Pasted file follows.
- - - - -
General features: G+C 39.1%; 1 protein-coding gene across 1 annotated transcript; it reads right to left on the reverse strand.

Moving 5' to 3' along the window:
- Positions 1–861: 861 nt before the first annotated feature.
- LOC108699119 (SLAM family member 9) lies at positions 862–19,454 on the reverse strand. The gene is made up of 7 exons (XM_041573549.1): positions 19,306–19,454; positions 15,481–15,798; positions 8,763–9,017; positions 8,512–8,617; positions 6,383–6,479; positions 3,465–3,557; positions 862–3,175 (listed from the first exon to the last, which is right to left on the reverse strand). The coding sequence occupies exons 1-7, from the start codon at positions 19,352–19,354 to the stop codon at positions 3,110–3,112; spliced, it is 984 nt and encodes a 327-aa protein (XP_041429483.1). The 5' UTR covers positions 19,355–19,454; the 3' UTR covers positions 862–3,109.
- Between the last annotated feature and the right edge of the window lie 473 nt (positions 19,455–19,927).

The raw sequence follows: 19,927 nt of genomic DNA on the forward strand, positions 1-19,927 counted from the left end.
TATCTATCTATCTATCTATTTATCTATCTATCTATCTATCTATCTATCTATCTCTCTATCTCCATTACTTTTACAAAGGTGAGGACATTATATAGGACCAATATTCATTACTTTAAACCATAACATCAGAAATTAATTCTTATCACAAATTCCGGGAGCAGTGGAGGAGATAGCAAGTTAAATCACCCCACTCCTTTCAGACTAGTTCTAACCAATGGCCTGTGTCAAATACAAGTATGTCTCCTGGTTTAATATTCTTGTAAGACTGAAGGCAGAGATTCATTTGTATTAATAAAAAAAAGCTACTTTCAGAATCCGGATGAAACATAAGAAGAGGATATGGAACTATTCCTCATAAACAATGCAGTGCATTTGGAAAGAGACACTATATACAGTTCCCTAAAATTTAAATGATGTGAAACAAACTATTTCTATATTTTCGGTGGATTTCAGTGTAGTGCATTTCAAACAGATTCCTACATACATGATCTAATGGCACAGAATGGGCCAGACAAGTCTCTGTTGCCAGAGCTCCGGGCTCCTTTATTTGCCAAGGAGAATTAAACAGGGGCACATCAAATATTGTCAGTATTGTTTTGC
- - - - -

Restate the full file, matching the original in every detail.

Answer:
General features: G+C 39.1%; 1 protein-coding gene across 1 annotated transcript; it reads right to left on the reverse strand.

Moving 5' to 3' along the window:
- Positions 1–861: 861 nt before the first annotated feature.
- LOC108699119 (SLAM family member 9) lies at positions 862–19,454 on the reverse strand. The gene is made up of 7 exons (XM_041573549.1): positions 19,306–19,454; positions 15,481–15,798; positions 8,763–9,017; positions 8,512–8,617; positions 6,383–6,479; positions 3,465–3,557; positions 862–3,175 (listed from the first exon to the last, which is right to left on the reverse strand). The coding sequence occupies exons 1-7, from the start codon at positions 19,352–19,354 to the stop codon at positions 3,110–3,112; spliced, it is 984 nt and encodes a 327-aa protein (XP_041429483.1). The 5' UTR covers positions 19,355–19,454; the 3' UTR covers positions 862–3,109.
- Between the last annotated feature and the right edge of the window lie 473 nt (positions 19,455–19,927).

The raw sequence follows: 19,927 nt of genomic DNA on the forward strand, positions 1-19,927 counted from the left end.
TATCTATCTATCTATCTATTTATCTATCTATCTATCTATCTATCTATCTATCTCTCTATCTCCATTACTTTTACAAAGGTGAGGACATTATATAGGACCAATATTCATTACTTTAAACCATAACATCAGAAATTAATTCTTATCACAAATTCCGGGAGCAGTGGAGGAGATAGCAAGTTAAATCACCCCACTCCTTTCAGACTAGTTCTAACCAATGGCCTGTGTCAAATACAAGTATGTCTCCTGGTTTAATATTCTTGTAAGACTGAAGGCAGAGATTCATTTGTATTAATAAAAAAAAGCTACTTTCAGAATCCGGATGAAACATAAGAAGAGGATATGGAACTATTCCTCATAAACAATGCAGTGCATTTGGAAAGAGACACTATATACAGTTCCCTAAAATTTAAATGATGTGAAACAAACTATTTCTATATTTTCGGTGGATTTCAGTGTAGTGCATTTCAAACAGATTCCTACATACATGATCTAATGGCACAGAATGGGCCAGACAAGTCTCTGTTGCCAGAGCTCCGGGCTCCTTTATTTGCCAAGGAGAATTAAACAGGGGCACATCAAATATTGTCAGTATTGTTTTGC